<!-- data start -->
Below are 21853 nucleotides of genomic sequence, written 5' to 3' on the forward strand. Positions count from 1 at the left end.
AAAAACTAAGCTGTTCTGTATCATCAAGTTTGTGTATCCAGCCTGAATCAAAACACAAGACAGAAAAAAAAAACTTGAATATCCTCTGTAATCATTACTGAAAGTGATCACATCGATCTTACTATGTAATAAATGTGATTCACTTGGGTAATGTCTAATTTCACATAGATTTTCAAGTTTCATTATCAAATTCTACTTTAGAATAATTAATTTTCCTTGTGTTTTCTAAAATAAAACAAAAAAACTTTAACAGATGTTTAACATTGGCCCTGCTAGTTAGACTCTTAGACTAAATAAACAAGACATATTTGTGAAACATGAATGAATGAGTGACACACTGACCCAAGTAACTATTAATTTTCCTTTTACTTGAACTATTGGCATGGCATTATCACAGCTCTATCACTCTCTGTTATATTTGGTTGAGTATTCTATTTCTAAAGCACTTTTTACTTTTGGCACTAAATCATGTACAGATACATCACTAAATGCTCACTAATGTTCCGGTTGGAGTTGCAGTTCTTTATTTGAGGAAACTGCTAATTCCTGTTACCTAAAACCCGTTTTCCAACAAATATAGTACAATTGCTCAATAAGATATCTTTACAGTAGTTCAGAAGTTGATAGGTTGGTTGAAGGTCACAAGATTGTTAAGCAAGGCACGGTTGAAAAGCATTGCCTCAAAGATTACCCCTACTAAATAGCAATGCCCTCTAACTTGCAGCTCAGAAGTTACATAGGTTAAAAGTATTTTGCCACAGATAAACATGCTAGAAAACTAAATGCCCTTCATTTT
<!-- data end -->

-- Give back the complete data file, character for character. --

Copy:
Below are 21853 nucleotides of genomic sequence, written 5' to 3' on the forward strand. Positions count from 1 at the left end.
AAAAACTAAGCTGTTCTGTATCATCAAGTTTGTGTATCCAGCCTGAATCAAAACACAAGACAGAAAAAAAAAACTTGAATATCCTCTGTAATCATTACTGAAAGTGATCACATCGATCTTACTATGTAATAAATGTGATTCACTTGGGTAATGTCTAATTTCACATAGATTTTCAAGTTTCATTATCAAATTCTACTTTAGAATAATTAATTTTCCTTGTGTTTTCTAAAATAAAACAAAAAAACTTTAACAGATGTTTAACATTGGCCCTGCTAGTTAGACTCTTAGACTAAATAAACAAGACATATTTGTGAAACATGAATGAATGAGTGACACACTGACCCAAGTAACTATTAATTTTCCTTTTACTTGAACTATTGGCATGGCATTATCACAGCTCTATCACTCTCTGTTATATTTGGTTGAGTATTCTATTTCTAAAGCACTTTTTACTTTTGGCACTAAATCATGTACAGATACATCACTAAATGCTCACTAATGTTCCGGTTGGAGTTGCAGTTCTTTATTTGAGGAAACTGCTAATTCCTGTTACCTAAAACCCGTTTTCCAACAAATATAGTACAATTGCTCAATAAGATATCTTTACAGTAGTTCAGAAGTTGATAGGTTGGTTGAAGGTCACAAGATTGTTAAGCAAGGCACGGTTGAAAAGCATTGCCTCAAAGATTACCCCTACTAAATAGCAATGCCCTCTAACTTGCAGCTCAGAAGTTACATAGGTTAAAAGTATTTTGCCACAGATAAACATGCTAGAAAACTAAATGCCCTTCATTTT